Industries hit hardest by the COVID-19 pandemic included airlines, leisure, restaurants, oil and gas, auto parts and equipment. In retrospect, many would have benefited from a focus on organizational resilience, from their supply chains to corporate boardrooms.
More often than not, the reason that companies fail at implementing organizational resilience strategies is a lack of planning and preparation, and a reliance on reactivity. How can supply chain and business leaders successfully introduce resilience into their organizations moving forward? Why is the concept so often overlooked? And what types of decision-making and change are needed when building new strategies?
A focus on top-line revenue growth (and, of course, bottom-line profit) is always important. These days, the C-suite cares even more about triple bottom-line impacts, focused on environmental and social governance, corporate social responsibility and diversity. But a corresponding emphasis on explosive growth could put strains on the organization, bring growth to a halt, hurting profit and eliminating the prioritization of ESG goals.
As expectations of resilience by key stakeholders continue to grow, organizations must prove they’re working with the entire business to ensure stable delivery of core internal capabilities and competencies. Directives from the C-suite can help cultivate a culture and mindset of resilience, and demonstrate that leaders understand the demands of customer and market behavior. Without the active engagement and support of top executives, organizations cannot achieve their resilience goals.
If CEOs think of organizational resilience as a low-tier priority, they won’t be prepared for the future. The concept must be viewed as a tool that helps to protect the top and bottom line, while allowing for flexibility and nimbleness in an ever-changing marketplace.
Businesses are recognizing that while short-term wins are important, the only way to survive and grow after experiencing unexpected strains is to prioritize long-term organizational strategy and planning. Companies should prepare now and continuously remain focused on providing resources to their people, process, technology, systems and structures that will allow them to thrive when things are good, but also when they’re uncertain.
Building resilience within a company’s workforce is key to adapting to the challenges ahead. There’s always opportunity in crisis, and in such times a focus on organizational resilience can bringing out the best in companies, teams and individuals as they strive to achieve collective goals.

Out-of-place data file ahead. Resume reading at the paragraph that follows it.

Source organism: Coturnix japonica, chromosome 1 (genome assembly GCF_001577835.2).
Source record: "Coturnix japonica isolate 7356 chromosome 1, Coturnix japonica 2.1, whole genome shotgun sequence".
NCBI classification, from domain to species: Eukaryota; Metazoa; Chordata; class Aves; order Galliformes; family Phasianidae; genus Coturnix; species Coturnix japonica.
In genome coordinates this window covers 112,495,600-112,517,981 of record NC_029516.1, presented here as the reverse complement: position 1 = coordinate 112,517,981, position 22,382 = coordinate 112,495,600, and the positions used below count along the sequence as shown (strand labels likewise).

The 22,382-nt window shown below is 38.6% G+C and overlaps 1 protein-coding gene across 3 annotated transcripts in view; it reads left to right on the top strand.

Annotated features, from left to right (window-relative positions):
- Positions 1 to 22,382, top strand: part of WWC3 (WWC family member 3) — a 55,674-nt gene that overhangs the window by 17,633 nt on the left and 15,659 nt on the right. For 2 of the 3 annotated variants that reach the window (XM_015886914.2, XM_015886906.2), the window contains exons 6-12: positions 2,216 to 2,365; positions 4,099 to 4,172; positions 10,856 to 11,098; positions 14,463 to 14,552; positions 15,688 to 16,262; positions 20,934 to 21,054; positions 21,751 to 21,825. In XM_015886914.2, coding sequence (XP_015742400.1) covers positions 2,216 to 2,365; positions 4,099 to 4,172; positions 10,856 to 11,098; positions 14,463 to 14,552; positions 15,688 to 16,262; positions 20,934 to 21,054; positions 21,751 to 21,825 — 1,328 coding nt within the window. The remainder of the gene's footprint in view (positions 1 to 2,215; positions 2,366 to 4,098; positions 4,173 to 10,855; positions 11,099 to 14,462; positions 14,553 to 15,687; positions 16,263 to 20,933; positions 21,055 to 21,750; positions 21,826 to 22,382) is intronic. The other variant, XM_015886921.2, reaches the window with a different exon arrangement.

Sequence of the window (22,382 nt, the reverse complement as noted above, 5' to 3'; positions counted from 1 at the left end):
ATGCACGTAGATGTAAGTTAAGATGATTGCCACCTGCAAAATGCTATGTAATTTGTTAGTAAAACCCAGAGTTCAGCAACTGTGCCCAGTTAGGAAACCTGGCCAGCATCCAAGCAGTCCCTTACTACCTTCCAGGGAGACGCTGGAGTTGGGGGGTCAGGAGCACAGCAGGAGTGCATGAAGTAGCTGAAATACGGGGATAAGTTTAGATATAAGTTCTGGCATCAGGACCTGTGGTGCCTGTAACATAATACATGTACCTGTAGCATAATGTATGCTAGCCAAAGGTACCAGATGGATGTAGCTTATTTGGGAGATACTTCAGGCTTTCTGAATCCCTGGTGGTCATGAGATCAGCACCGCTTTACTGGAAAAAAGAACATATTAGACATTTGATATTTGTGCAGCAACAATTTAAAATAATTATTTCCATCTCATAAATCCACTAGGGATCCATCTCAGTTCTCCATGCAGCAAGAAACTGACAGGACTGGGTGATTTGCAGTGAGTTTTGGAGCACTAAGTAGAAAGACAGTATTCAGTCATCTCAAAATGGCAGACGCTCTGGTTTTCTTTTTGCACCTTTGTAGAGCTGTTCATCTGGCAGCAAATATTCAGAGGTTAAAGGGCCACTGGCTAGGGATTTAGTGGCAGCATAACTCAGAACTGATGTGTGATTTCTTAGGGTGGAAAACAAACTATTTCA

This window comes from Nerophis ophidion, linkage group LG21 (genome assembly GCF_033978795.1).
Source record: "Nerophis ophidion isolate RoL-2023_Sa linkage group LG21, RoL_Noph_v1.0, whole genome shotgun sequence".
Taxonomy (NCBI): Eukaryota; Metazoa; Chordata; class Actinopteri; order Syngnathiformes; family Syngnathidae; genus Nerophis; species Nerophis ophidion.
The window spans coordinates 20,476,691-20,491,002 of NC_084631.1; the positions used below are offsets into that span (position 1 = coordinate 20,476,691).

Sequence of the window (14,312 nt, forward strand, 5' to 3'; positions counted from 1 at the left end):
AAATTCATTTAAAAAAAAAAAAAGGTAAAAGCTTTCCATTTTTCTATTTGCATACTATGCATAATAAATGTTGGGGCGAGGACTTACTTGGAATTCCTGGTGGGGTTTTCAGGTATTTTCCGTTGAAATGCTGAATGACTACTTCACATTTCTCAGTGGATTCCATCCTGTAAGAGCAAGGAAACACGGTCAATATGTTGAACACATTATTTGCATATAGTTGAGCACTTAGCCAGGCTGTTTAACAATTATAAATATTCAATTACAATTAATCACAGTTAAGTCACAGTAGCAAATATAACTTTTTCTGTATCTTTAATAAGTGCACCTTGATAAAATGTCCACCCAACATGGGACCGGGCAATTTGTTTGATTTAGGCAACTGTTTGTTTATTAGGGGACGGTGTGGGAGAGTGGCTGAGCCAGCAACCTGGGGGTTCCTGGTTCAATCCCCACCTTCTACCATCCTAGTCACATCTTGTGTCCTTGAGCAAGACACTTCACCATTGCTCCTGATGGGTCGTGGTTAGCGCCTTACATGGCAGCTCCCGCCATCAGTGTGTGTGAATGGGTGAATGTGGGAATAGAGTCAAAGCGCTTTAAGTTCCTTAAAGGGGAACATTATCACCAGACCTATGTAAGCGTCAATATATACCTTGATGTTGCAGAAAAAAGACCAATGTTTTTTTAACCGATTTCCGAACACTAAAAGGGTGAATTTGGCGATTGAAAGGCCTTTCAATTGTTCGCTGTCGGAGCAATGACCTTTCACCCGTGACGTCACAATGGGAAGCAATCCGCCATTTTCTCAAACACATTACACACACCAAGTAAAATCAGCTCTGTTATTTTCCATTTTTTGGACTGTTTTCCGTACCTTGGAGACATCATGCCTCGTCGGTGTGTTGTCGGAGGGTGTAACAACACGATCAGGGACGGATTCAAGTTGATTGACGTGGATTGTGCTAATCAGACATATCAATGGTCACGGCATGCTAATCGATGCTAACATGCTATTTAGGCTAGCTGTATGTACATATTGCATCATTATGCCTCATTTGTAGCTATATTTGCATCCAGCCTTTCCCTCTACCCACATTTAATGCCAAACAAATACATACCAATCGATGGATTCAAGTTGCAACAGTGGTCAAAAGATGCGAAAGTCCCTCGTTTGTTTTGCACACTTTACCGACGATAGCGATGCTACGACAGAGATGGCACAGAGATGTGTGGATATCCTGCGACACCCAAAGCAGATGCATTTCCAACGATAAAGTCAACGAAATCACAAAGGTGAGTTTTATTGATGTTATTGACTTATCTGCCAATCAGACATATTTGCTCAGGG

As an example of “out-of-the-box” thinking, organizations that have taken diversity seriously over the years have placed themselves at an advantage to their competitors. They are ones that took the time to actively create diverse candidate pipelines from schools, neighborhoods and parts of the world that they hadn’t engaged with before, built a deeper understanding of those candidate pools, and executed appropriate strategies within those pools during candidate shortages.
The same can be said for supply base diversity. Companies that devoted resources to building pipeline and growth programs among diverse supplier bases were rewarded when supply shortages across the market left many scrambling to source essential goods.
The need for out-of-the-box thinking in supply chains and other elements of a business is vital. Those who regularly examine and reassess their organizational culture and structures, with an innovative eye, will build resilience and remain hyper-vigilant in keeping business functions healthy.
To sustain for the long term and flex to meet the market, businesses must understand their strengths and weaknesses. This enables them to adapt to constant change. Preparation, planning and strategy in a proactive and constantly evolving manner allows them to react smartly to the changing landscape around them.
Flexibility plays a huge role in one of the key aspects of sustained improvement: empowering team members to generate ideas and implement change. Leaders must carefully guide their teams with a strong focus on flexibility, adaptability, trust and communication, to ensure that the changes stick and are effective.
Automation can help, especially with tactical and transactional tasks. Risk management, change management, and communications are subject to automation to varying degrees. New technologies can help to keep companies on track and ensure the proper implementation of organizational resilience strategies.
Business leaders who overlook organizational resilience, by contrast, will fall short of goals and leave maximized potential on the table.
As organizations begin to understand where they are in their organizational resilience journeys, and bring a sense of adaptability to each component of program implementation and change, leaders can work toward stabilizing current operations, achieving future improvements and growth, and sustaining long-term success.
Jaideep Sen is principal consultant with Proxima.
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